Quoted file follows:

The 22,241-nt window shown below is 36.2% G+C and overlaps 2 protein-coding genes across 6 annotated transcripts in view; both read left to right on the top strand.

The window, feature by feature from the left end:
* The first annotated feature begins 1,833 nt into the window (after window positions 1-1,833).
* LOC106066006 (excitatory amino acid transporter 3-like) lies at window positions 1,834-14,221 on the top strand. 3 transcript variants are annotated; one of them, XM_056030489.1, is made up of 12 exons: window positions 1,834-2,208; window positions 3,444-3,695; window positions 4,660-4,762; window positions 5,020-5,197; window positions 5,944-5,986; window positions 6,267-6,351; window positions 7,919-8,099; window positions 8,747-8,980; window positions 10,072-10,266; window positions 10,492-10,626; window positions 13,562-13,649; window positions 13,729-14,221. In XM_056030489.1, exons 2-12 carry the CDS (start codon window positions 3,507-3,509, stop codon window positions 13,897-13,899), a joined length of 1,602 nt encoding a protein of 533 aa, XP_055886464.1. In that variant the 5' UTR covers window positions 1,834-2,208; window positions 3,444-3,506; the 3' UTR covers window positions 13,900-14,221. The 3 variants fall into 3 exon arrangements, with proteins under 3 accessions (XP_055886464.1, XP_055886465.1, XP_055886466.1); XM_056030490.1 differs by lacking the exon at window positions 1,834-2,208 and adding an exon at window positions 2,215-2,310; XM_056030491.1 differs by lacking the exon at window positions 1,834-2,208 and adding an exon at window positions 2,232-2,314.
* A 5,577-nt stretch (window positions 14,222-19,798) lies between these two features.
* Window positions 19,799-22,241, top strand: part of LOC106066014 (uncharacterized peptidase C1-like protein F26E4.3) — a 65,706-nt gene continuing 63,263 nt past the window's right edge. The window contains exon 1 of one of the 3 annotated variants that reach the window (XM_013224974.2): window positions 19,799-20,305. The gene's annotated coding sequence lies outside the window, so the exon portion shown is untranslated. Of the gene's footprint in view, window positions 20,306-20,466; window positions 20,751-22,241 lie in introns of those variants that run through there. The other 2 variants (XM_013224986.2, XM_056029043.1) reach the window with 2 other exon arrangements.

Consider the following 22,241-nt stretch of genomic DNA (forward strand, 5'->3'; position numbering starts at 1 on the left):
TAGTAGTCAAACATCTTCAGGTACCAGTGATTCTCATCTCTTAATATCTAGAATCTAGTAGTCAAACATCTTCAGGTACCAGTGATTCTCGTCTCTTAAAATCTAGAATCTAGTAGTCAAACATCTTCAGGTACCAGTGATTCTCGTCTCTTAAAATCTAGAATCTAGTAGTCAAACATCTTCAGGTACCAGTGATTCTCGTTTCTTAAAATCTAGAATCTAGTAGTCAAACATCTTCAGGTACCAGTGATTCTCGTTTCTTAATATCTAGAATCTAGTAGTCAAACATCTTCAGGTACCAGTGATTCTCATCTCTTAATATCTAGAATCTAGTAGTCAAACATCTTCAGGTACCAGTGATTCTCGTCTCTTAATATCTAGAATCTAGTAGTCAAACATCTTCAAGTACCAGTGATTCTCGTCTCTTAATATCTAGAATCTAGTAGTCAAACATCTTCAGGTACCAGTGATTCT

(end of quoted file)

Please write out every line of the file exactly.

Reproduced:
The 22,241-nt window shown below is 36.2% G+C and overlaps 2 protein-coding genes across 6 annotated transcripts in view; both read left to right on the top strand.

The window, feature by feature from the left end:
* The first annotated feature begins 1,833 nt into the window (after window positions 1-1,833).
* LOC106066006 (excitatory amino acid transporter 3-like) lies at window positions 1,834-14,221 on the top strand. 3 transcript variants are annotated; one of them, XM_056030489.1, is made up of 12 exons: window positions 1,834-2,208; window positions 3,444-3,695; window positions 4,660-4,762; window positions 5,020-5,197; window positions 5,944-5,986; window positions 6,267-6,351; window positions 7,919-8,099; window positions 8,747-8,980; window positions 10,072-10,266; window positions 10,492-10,626; window positions 13,562-13,649; window positions 13,729-14,221. In XM_056030489.1, exons 2-12 carry the CDS (start codon window positions 3,507-3,509, stop codon window positions 13,897-13,899), a joined length of 1,602 nt encoding a protein of 533 aa, XP_055886464.1. In that variant the 5' UTR covers window positions 1,834-2,208; window positions 3,444-3,506; the 3' UTR covers window positions 13,900-14,221. The 3 variants fall into 3 exon arrangements, with proteins under 3 accessions (XP_055886464.1, XP_055886465.1, XP_055886466.1); XM_056030490.1 differs by lacking the exon at window positions 1,834-2,208 and adding an exon at window positions 2,215-2,310; XM_056030491.1 differs by lacking the exon at window positions 1,834-2,208 and adding an exon at window positions 2,232-2,314.
* A 5,577-nt stretch (window positions 14,222-19,798) lies between these two features.
* Window positions 19,799-22,241, top strand: part of LOC106066014 (uncharacterized peptidase C1-like protein F26E4.3) — a 65,706-nt gene continuing 63,263 nt past the window's right edge. The window contains exon 1 of one of the 3 annotated variants that reach the window (XM_013224974.2): window positions 19,799-20,305. The gene's annotated coding sequence lies outside the window, so the exon portion shown is untranslated. Of the gene's footprint in view, window positions 20,306-20,466; window positions 20,751-22,241 lie in introns of those variants that run through there. The other 2 variants (XM_013224986.2, XM_056029043.1) reach the window with 2 other exon arrangements.

Consider the following 22,241-nt stretch of genomic DNA (forward strand, 5'->3'; position numbering starts at 1 on the left):
TAGTAGTCAAACATCTTCAGGTACCAGTGATTCTCATCTCTTAATATCTAGAATCTAGTAGTCAAACATCTTCAGGTACCAGTGATTCTCGTCTCTTAAAATCTAGAATCTAGTAGTCAAACATCTTCAGGTACCAGTGATTCTCGTCTCTTAAAATCTAGAATCTAGTAGTCAAACATCTTCAGGTACCAGTGATTCTCGTTTCTTAAAATCTAGAATCTAGTAGTCAAACATCTTCAGGTACCAGTGATTCTCGTTTCTTAATATCTAGAATCTAGTAGTCAAACATCTTCAGGTACCAGTGATTCTCATCTCTTAATATCTAGAATCTAGTAGTCAAACATCTTCAGGTACCAGTGATTCTCGTCTCTTAATATCTAGAATCTAGTAGTCAAACATCTTCAAGTACCAGTGATTCTCGTCTCTTAATATCTAGAATCTAGTAGTCAAACATCTTCAGGTACCAGTGATTCT